Saturday, December 22, 2012

I'da Called Ya' Woody, Joe!

“And I heard it in his chain gang soul.
It wasn't just the same sad song.
Saying, 'Let it out, you're doing all right.'
And I'm doing all right, are you doin' all right?
And I carried these songs like a comfort wherever I'd go.” – Gaslight Anthem “I’da Called You Woody, Joe”

Born John Graham Mellor on August 21,1952 in Ankora, Turkey, the man who would become Joe Strummer would grow up like a gypsy constantly traveling around the world due to his father’s profession as a British Foreign Service diplomat. By the time Mellor was nine he was at boarding school in London and began taking and interest to American rock and roll. The music of Woody Guthrie, The Beach Boys and Little Richard would play a huge role in Mellor wanting to make music. After stints at some schools, Moller found himself in Wales when he was 21, hanging out with students from Newport College of Art. After singing in various bands, he eventually moved back to London and formed the 101ers and was known as Woody Moller. Adopting the name from Guthrie, a man who had a major impact on his songwriting and life, the 101ers became a buzz band known for their furious live shows and Moller’s passionate on-stage antics.

By 1975, the 101ers had a little band at the time that was causing a big stir known as The Sex Pistols open for them at a London gig and it was there that London SS member Mick Jones saw Moller. Jones approached Moller about starting a band and just after a few practices, Moller left the 101ers and changed his name to what we know as, Joe Strummer and the band became The Clash.

The legacy of The Clash needs no explanation and can still be seen and heard today. Yet, it was Strummer who still stands apart as Joe Strummer the front man of The Clash, or later The Mescaleros, and Strummer - the icon.

Strummer was just more than a singer and guitarist in a few rock and roll bands, he was more than just one of the founding fathers of punk, he was a man of the people. Like the men he admired, Guthrie, John Lennon, Joey Ramone and Bob Marley, Strummer gave a voice to those that needed one. His causes for social justice and change took him outside of his music with organizations like Rock Against Racism, Anti-Nazi league and was causing a stir for Apartheid to end and Nelson Mandela be free in the 80’s. In 1980, he was inspired by the Sandinista rebels in Nicaragua, that he titled The Clash’s London Calling follow-up, Sandinista. It is action on various levels from grassroots to big stages to radio, Strummer fought for justice where it needed fighting. It is for this and what he stood for is what he will always be remembered most, just as important as Joe Strummer was to music, Joe Strummer was a significant part to the public. He had given poetry to the people with his words, emotion in his music and love and integrity in his actions.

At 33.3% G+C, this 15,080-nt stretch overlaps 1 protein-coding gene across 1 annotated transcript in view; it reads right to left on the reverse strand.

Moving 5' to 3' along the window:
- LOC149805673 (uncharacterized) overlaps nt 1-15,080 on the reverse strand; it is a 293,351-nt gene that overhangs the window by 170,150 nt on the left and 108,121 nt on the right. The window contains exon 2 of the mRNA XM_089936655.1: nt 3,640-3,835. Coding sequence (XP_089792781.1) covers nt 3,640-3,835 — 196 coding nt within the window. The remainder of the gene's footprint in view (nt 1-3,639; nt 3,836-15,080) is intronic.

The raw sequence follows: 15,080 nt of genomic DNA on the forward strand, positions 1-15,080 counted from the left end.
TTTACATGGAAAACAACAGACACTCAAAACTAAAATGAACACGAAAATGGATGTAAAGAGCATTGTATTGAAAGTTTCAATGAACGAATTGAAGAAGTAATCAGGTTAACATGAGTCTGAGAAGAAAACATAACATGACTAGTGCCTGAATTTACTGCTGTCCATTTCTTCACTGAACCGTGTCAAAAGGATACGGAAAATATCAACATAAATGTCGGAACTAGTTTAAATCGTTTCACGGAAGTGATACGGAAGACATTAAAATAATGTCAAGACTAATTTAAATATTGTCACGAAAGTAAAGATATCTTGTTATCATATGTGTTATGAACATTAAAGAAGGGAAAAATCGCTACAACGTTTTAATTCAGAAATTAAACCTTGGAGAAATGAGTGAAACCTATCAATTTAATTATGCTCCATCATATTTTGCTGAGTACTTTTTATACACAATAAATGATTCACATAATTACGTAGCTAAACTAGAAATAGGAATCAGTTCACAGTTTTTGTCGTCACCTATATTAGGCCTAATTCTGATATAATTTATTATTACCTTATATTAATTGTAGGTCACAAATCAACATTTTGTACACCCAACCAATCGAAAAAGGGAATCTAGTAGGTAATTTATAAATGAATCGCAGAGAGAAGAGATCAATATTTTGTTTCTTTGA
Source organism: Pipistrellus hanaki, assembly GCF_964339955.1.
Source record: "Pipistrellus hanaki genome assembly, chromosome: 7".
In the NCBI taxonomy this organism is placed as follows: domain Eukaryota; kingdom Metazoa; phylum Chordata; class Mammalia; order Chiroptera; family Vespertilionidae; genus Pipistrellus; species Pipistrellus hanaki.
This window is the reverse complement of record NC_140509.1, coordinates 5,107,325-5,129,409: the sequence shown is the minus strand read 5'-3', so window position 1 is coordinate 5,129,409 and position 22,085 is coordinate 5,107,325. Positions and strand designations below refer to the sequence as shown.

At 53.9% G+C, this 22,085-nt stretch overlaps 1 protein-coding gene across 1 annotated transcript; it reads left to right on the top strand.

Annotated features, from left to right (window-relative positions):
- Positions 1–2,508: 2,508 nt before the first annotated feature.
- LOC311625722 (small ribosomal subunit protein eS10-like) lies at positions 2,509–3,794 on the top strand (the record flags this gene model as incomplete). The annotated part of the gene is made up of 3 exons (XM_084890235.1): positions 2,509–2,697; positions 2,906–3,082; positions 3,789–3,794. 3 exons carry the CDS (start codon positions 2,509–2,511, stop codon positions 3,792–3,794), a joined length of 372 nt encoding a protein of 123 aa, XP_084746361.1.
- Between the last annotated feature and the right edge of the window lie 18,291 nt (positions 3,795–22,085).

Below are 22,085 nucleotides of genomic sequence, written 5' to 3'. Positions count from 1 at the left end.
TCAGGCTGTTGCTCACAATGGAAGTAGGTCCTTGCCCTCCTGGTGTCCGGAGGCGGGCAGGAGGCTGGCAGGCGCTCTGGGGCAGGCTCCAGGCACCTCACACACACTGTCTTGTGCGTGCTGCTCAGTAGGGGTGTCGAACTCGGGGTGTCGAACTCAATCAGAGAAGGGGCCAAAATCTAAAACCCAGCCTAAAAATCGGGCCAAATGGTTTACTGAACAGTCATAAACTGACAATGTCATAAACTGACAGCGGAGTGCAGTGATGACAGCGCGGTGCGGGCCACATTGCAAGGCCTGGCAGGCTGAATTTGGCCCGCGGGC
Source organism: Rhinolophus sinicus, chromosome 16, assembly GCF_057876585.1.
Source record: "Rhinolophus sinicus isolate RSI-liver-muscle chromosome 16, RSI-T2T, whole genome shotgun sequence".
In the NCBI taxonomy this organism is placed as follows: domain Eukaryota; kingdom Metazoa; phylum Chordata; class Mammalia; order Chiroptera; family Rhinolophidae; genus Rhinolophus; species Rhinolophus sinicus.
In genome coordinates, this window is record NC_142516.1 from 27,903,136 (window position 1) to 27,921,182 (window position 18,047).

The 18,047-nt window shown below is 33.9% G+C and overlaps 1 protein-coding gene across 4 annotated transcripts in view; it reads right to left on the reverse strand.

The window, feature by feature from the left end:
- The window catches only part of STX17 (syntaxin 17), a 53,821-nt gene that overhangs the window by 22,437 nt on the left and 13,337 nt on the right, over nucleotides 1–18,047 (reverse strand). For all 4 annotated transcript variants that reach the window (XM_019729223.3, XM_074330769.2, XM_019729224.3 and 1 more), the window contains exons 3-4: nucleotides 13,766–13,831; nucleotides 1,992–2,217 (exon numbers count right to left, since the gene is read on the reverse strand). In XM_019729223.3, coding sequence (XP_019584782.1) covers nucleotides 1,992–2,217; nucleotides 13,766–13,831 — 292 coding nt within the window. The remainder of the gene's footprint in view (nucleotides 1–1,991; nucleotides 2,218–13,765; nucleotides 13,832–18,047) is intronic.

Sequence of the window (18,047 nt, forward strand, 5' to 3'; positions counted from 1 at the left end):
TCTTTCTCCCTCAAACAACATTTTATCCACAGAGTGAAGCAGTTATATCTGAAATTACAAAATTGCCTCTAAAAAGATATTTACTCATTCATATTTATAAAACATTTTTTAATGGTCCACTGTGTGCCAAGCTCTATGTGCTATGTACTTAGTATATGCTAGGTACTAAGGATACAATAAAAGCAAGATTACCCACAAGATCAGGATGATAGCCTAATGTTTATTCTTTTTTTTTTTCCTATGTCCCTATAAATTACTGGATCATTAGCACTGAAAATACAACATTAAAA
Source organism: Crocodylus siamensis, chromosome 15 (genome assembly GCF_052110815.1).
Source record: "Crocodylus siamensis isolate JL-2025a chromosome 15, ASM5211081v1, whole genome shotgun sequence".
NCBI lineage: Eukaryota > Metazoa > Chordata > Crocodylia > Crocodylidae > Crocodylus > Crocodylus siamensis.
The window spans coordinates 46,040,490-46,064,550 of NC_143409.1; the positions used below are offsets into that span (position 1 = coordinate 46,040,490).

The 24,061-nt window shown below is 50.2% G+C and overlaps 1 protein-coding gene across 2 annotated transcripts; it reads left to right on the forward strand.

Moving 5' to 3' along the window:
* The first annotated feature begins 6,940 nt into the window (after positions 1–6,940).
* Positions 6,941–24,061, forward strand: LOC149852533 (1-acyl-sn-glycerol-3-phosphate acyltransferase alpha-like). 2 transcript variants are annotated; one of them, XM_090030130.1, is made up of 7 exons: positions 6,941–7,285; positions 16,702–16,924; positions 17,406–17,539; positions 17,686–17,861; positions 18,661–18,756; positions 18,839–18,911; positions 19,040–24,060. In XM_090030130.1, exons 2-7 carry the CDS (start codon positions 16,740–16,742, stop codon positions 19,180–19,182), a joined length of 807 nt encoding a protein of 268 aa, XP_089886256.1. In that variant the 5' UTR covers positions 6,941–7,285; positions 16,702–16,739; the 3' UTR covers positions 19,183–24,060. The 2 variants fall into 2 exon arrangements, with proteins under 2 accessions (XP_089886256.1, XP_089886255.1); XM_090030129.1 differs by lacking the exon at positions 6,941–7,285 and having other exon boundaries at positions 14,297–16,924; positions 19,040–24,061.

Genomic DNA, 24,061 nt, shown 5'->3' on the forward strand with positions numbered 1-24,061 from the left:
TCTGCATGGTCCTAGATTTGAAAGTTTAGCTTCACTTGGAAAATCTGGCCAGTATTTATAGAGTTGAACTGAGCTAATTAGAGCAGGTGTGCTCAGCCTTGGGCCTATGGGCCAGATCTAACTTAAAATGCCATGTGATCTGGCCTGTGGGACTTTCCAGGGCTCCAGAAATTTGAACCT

Before his death, Strummer had said “I wake up everyday and thank God for punk rock.” A clear shining light on his importance and inspiration can be found in the artists of today and the punk offspring they bring to the music world. He showed that in order to be a musician you must take up more than music, you have a voice that is being heard the world over and you can use it in very positive ways.

John Moller changed his name to Woody Moller then changed it to Joe Strummer for a more rock and roll sound and to be cool. Yet, what John, Woody and Joe never realized is that we would have called him just about anything. Today he goes by a different name, as Craig Finn of The Hold Steady has given him, “St. Joe Strummer,” a fitting tribute to an icon that was more than rock, more than punk, but Godly. In the year that would have been his 60th birthday and the 10th anniversary of his passing, his words and wisdom speak louder now than they ever have before.